What Is Braking Distance, and What Are the Factors That Affect It?

Every second and every foot counts when it comes to braking. No vehicle comes to a complete halt the second the driver applies the brakes. Depending on your speed, your vehicle will continue moving after you have applied the brakes.

What does braking distance mean?

Braking distance is the distance your vehicle will travel from when you fully apply its brakes to when it comes to a complete stop. It is one of the two principal components of any vehicle’s total stopping distance, which is the distance your vehicle travels from the time you see a hazard and apply the brakes until the vehicle comes to a full stop.

The second component is reaction distance, which is the product of the speed at which a vehicle is moving and the perception-reaction time of the driver. Reaction distance is the distance you travel from the point when you detect a hazard until you start braking. The standard perception-reaction time is 1.5 seconds. With ideal road and weather conditions, however, many drivers can stop sooner, thanks to a shorter perception-reaction time.

What are the factors that affect braking distance?

Braking distance is affected by multiple factors. Here are the 7 most common:

1. Your original speed and the coefficient of friction between your tires and the road surface

The coefficient of friction (COF) is often symbolized by the Greek letter µ. The standard COF is 0.7, a figure that is largely used in accident reconstruction and judicial notice. The higher your speed, the greater your braking distance. That is, the faster you’re going, the longer it takes for you to come to a complete stop after you’ve applied the brakes.

2. Your tires’ rolling resistance

Rolling resistance (also called rolling friction or rolling drag) is the combination of forces that resist the forward motion of a vehicle as its tires roll on the road’s surface. If your tires have a low rolling resistance, they allow you to have better control of your car and to stop sooner.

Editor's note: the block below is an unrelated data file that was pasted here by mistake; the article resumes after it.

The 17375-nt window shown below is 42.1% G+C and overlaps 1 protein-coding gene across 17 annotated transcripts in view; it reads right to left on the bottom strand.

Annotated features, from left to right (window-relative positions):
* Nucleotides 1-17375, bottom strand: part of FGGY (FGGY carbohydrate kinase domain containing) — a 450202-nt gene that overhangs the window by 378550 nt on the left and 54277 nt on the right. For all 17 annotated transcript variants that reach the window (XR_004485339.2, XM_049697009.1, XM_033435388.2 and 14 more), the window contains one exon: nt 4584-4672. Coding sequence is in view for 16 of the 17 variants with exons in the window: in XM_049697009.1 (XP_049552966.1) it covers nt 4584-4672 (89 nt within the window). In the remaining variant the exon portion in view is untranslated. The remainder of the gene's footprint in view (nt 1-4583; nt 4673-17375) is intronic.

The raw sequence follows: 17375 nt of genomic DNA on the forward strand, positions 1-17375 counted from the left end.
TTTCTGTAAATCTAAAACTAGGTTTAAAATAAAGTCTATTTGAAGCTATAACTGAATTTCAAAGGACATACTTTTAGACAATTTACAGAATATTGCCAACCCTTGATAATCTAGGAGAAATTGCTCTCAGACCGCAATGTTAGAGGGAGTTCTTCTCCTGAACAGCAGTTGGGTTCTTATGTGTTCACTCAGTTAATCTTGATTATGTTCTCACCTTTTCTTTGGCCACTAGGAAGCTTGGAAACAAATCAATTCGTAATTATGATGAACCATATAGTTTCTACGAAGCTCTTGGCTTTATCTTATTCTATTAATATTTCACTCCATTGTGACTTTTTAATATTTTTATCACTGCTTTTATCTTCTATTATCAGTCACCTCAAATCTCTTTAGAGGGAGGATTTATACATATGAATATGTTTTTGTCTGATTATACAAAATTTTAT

3. Your vehicle’s air drag

Aerodynamic drag is a resistance force that the oncoming air applies on your moving vehicle. Having the least possible amount of air drag helps improve other performance characteristics of your vehicle, including handling and acceleration.

4. Your skills as a driver

It’s not just about how well you handle applying the brakes itself; it’s also about your level of concentration and situational awareness.

5. Road condition

Rain, snow, ice, wet leaves, gravel, mud, etc., can greatly reduce road traction. With less traction, your vehicle is likely to take a bit longer to come to a complete stop after you’ve applied the brakes.

6. Vehicle condition

If your vehicle has perfectly working tires (especially if they are low-rolling-resistance tires), regularly replaced shock absorbers, and an excellent-condition braking system (especially if your vehicle has an anti-lock braking system, or ABS), you should be able to fully stop within a short distance.

7. Load

If your vehicle is loaded up with equipment, supplies, passengers, etc., the added weight can increase your braking distance.

Being situationally aware when you’re behind the wheel helps you avoid accidents and unnecessary expenses in the form of costly repairs. Being mindful when it comes to braking is one way to drive safely and help everyone else stay safe on the road, not to mention keep your budget protected.

For more great savings opportunities, especially when it comes to necessary repairs, some of our products may just suit your needs. Check them out today, especially if your manufacturer’s warranty is running out soon.

Partnership Opportunities

We are focused on increasing productivity through revolutionary products for your consumers nationwide. If this aligns with your mission, ask about our exclusive partnerships.

    Send us a Message